About Us: Meet the Copy-Editors!

A graphic saying, in large text: "About Us: Meet the Copy-Editors". In slightly smaller writing, the text continues "and read our pledge to diversity in expression"

Copy-Editors? We have Copy-Editors at the Sewcialists? Why yes, we do! You may not hear about them very often, but we have a stellar team that edits our copy, and who are actually an integral part of our mission of inclusivity.


Copy-Editors versus “regular” Editors — what’s the difference?

The answer is: It depends. Terms such as “content editing”, “copy-editing”, “proof-reading”, and so forth are used inconsistently across national borders, and sometimes even more so by companies across the street from one another.

Here at the Sewcialists, our Editors are the folks who plan and create content: They come up with topics and ideas, and then they write, co-write, or coordinate all the amazing posts you see on offer here. They find guest authors, interview interesting people, gather images, and invite the community to challenges, theme months, and other fun stuff. They also run the Instagram account, which is a huge job all on its own. Think of them as the curators of the art gallery that is the Sewcialists community: They set the grand vision for what we showcase and amplify. They’re also the comms or media team, getting the word out about the exciting new exhibits, and the docents (museum/gallery speak for guides or interpreters) who show everyone around and answer questions.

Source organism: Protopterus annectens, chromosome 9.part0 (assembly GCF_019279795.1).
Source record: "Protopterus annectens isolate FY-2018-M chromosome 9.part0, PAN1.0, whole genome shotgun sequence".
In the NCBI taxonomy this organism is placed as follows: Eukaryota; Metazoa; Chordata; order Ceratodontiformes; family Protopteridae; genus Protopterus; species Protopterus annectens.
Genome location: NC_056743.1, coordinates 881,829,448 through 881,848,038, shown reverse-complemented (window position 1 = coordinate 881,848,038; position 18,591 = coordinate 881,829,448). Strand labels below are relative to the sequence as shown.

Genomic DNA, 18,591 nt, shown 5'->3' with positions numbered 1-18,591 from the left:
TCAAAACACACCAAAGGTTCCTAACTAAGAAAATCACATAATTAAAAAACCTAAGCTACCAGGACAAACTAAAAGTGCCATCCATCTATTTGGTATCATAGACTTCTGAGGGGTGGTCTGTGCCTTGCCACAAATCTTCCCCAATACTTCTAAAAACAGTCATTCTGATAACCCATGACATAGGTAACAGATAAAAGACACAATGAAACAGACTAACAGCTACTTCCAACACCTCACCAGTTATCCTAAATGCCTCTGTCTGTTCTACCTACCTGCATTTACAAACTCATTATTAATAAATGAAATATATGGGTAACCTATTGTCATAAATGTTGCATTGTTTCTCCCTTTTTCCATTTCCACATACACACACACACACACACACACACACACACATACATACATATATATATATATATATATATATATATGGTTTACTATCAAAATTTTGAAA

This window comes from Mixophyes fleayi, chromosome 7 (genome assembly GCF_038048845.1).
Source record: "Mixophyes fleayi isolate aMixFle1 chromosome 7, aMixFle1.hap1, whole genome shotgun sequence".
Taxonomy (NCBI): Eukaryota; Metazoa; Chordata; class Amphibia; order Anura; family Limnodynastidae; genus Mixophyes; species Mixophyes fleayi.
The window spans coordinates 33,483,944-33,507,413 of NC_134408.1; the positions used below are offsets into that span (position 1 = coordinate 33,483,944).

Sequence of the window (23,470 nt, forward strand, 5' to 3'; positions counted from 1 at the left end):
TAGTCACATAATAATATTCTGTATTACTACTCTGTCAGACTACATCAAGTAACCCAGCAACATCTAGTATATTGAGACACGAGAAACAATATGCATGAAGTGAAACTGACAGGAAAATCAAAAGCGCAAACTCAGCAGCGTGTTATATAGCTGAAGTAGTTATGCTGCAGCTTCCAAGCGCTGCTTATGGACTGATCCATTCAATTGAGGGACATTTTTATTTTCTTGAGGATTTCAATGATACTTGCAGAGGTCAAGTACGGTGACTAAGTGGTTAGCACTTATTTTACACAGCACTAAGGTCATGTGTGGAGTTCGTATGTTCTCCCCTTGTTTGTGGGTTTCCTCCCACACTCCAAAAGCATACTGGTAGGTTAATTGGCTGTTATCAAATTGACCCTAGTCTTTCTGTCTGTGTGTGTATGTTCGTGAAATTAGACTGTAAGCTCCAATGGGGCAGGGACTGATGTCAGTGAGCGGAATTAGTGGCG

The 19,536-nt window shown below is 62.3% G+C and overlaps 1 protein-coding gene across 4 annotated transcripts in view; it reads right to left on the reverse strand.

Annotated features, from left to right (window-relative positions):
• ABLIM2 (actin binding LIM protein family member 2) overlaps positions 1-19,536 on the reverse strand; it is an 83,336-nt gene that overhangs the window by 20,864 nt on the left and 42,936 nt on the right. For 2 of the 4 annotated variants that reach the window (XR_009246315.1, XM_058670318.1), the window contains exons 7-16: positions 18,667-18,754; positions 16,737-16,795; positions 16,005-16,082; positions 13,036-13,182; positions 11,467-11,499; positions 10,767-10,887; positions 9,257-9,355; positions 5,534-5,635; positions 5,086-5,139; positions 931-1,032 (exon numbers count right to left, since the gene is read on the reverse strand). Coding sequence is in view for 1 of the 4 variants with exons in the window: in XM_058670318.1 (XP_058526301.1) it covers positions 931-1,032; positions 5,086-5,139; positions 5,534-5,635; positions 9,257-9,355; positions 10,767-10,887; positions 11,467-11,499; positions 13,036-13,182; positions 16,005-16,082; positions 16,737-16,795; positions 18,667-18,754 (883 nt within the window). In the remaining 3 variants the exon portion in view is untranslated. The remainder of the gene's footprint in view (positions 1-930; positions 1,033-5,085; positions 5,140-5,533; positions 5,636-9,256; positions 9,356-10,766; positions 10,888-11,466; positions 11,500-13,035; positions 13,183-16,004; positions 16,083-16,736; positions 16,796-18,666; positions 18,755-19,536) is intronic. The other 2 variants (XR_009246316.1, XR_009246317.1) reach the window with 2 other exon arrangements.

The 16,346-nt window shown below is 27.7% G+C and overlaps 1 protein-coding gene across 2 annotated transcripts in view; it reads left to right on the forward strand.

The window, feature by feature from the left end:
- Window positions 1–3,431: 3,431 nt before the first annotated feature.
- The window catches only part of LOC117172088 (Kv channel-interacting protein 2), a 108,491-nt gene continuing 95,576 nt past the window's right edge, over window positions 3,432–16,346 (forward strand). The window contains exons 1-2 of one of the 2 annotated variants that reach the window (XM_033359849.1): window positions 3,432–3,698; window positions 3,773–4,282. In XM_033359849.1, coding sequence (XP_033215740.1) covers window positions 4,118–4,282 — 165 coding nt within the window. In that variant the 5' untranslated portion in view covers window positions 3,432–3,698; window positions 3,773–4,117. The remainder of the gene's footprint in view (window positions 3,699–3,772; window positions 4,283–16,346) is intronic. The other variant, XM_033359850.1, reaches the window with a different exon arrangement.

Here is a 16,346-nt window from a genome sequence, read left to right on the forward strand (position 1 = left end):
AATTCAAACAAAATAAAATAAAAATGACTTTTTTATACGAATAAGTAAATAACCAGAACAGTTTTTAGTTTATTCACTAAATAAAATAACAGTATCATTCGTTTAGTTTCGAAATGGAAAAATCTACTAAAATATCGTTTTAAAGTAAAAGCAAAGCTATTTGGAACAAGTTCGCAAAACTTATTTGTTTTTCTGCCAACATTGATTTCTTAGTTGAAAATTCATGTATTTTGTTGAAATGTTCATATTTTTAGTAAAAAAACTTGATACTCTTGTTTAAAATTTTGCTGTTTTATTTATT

Our Copy-Editors, on the other hand, are responsible for what some call “proof-reading”. They will often earn the nickname of “Eagle Eye,” for they are the folks whose careful sharp eyes check for typos, grammar fails, wrong words, broken links, and all the rest of those tiny bits which, if not corrected, can be very distracting to the reader. Think of the Copy-Editors as the technicians behind the scenes in this gallery, who make sure that the paintings have frames that fit and the sculptures have plinths that hold them safely, and the lights work and there are ramps for accessibility and the floor plan in the brochure actually lines up with what’s on exhibit where in this grand gallery.

Here at Sewcialists, Copy-Editors are also responsible for ensuring that the author’s own storytelling does not get lost amidst all the editing! We try to work with a light hand, ensuring, for example, that posts written by international Authors retain the spellings and stylings of their homelands (e.g., “color” versus “colour”). If an Author is talking about “pants,” we’ll try to make sure that the context makes it clear to readers around the world whether the topic is “trousers” or “underwear”!